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Ani Glass
Ani GlassPhotography Carys Huws

Six emerging Welsh-speaking artists to hear this Welsh Language Music Day

Marking the 15th and biggest celebration of Welsh language music, we look at six artists putting their heritage at the front of their work

Welsh language music is having a renaissance, with artists turning passionate cult followings in Wales into loyal fanbases beyond, and the patriotic classic “Yma O Hyd”, by Dafydd Iwan, reaching the top of the UK iTunes chart – largely as part of the campaign towards Welsh independence. Indeed, it’s hard to ignore the growing appetite for Welsh language music in the context of discussions about national identity in Wales, which has seen many young artists make their heritage a larger part of their pop culture. 

To mark the 15th, and biggest, Welsh Language Music Day, we’ve rounded up six emerging Welsh language artists – and although a lot of Welsh doesn’t always translate to directly English, we’ve included rough comparisons where we can.


Nominated for the Welsh Music Prize in 2019 for their debut album Echo the Red, Dutch-Welsh musician, singer, and visual artist Accü has already established herself in the Welsh scene.  With a name deriving from the Dutch ‘accumulator’, Accü’s sound is beyond eclectic, drawing on psych-pop and electronica and making use of three languages (Dutch, Welsh, and English). Her vocal effects are mesmerising, moody, and full of textures.


The core of Adwaith’s sound is delicate – vocals stacking up against moody guitar, percussive drumming, and slick bass – with intelligent changes in key and rhythm that keeps their tracks evolving. Lyrically, Adwaith (which translates to reaction) ruminate on their place in the world; the tracks are raw, heartfelt, and always emotional. The three-piece, all-women post-punk band were the winners of the prestigious Welsh Music Prize in 2019, have collaborated with James Dean Bradfield of legendary Welsh rockers the Manic Street Preachers, and For Welsh Language Music Day, they reinterpreted a traditional Welsh song “Ar Lan Y Mor” (beside the sea), appropriately showcasing a surf-rock element of their sound.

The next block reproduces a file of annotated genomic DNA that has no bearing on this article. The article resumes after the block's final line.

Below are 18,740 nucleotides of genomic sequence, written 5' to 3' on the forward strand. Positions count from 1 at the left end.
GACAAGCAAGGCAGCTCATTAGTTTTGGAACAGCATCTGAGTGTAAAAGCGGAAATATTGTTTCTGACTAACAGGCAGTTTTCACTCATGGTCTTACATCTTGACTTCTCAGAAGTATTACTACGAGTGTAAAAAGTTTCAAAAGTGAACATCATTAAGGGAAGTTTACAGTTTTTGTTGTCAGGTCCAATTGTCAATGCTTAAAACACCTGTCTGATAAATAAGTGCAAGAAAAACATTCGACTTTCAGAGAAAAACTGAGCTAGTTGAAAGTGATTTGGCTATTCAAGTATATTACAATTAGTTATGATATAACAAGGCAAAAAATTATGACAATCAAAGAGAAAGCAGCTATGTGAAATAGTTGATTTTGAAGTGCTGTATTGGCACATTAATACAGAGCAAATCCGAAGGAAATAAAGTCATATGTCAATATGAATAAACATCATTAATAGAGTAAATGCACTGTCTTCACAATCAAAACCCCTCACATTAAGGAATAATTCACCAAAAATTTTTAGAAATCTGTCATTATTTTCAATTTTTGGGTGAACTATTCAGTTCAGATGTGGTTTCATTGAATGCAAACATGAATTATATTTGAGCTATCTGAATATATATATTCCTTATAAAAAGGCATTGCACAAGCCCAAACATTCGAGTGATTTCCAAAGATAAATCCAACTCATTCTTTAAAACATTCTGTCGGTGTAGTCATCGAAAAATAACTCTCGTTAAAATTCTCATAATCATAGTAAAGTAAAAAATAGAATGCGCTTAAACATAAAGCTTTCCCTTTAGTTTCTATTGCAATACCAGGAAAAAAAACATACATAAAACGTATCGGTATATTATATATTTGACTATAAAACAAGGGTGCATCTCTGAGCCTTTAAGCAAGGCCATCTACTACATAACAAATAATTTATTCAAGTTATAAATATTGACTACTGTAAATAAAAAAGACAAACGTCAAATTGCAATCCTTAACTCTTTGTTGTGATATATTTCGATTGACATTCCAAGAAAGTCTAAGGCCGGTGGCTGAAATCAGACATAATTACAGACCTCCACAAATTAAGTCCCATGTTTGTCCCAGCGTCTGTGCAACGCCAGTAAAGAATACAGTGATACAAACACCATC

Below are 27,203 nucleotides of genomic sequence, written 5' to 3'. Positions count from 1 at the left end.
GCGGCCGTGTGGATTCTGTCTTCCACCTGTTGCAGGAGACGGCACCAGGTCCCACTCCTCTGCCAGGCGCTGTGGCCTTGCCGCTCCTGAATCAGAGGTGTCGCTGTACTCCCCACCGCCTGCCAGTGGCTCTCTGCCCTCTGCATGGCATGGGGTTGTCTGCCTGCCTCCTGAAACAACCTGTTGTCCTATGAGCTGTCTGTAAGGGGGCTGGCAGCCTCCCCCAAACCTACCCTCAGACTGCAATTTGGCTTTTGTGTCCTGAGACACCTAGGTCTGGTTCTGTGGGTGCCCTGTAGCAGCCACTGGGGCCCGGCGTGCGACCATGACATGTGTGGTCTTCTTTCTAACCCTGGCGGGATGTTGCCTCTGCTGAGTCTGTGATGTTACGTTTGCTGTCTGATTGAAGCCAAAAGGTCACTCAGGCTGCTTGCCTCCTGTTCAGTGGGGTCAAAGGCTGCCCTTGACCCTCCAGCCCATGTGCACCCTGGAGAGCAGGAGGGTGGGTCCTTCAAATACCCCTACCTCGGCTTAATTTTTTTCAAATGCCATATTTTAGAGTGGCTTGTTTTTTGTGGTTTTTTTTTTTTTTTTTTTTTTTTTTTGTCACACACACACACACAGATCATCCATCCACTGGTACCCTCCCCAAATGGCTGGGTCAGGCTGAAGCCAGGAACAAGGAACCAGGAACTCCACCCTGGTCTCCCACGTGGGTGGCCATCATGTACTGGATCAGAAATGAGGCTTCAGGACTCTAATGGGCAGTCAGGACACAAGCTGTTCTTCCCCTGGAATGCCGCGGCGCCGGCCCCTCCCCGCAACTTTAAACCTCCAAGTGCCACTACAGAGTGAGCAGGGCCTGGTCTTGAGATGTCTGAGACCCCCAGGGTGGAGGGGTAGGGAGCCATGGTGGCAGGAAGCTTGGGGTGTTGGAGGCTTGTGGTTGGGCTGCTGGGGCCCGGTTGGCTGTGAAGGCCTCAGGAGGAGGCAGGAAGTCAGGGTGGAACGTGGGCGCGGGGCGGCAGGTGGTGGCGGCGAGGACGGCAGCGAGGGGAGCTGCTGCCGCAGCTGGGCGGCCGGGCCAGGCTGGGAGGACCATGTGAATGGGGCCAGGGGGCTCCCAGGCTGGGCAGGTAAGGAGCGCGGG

Ani Glass has been on the scene for a small while, most notably for her stint as part of The Pipettes alongside elder sister, Gwenno, back in 2008. For the last four years, she’s been in the studio working on a solo project, Mirores (the album title is a pseudonym she previously adopted). Hailing from a Welsh-Cornish background and speaking both languages, Ani’s tracks draw from dancey electro-pop, with production that’s sharp and clean, pushing shimmering vocals and bright synths to the forefront.


Wil Richards, who goes under the alias Jaffro, relocated from Wales to London, but still sings the majority of his tracks in Welsh. His music isn’t really classifiable by genre, drawing on complex electronica with intricate drum patterns, dynamic synths, sparse harmonic vocals, and deep sustained basslines. “Mwy Mewn Meddwl” (roughly, “Deep in Thought”), from his 2019 album Mwy (More), uses a mandolin-ukulele ensemble and a beat from New Orleans bounce. Listening to Jaffro is an unpredictable, eccentric trip.


Over the last year, Pys Melyn (Yellow Peas) have released four well-received singles that recall Mac DeMarco’s laid-back-and-sad indie, HOMESHAKE’s lo-fi rhythm and blues, and in their latest release, a harder R&B sound incorporating rap. The tracks are all moody and contemplative, and they’re most exciting with their vocals, especially the intonation and harmony of “Bywyd Llonydd”.


Serol Serol (Stellar Stellar) make self-defined ‘space pop Cymru’. The four-piece are comprised of two producers, Llŷr and George, and two singers, Llŷr’s cousin Mali and her other cousin Leusa. Their sound is pop-centric, the vocals light and delicate, with lyrics that feel serendipitous, flowing in and out of Welsh and English. “Aelwyd” (“Household”) captures the mystical-meets-pop sound best, layering up vocals that build over hard-hitting trap drums and glittery synths.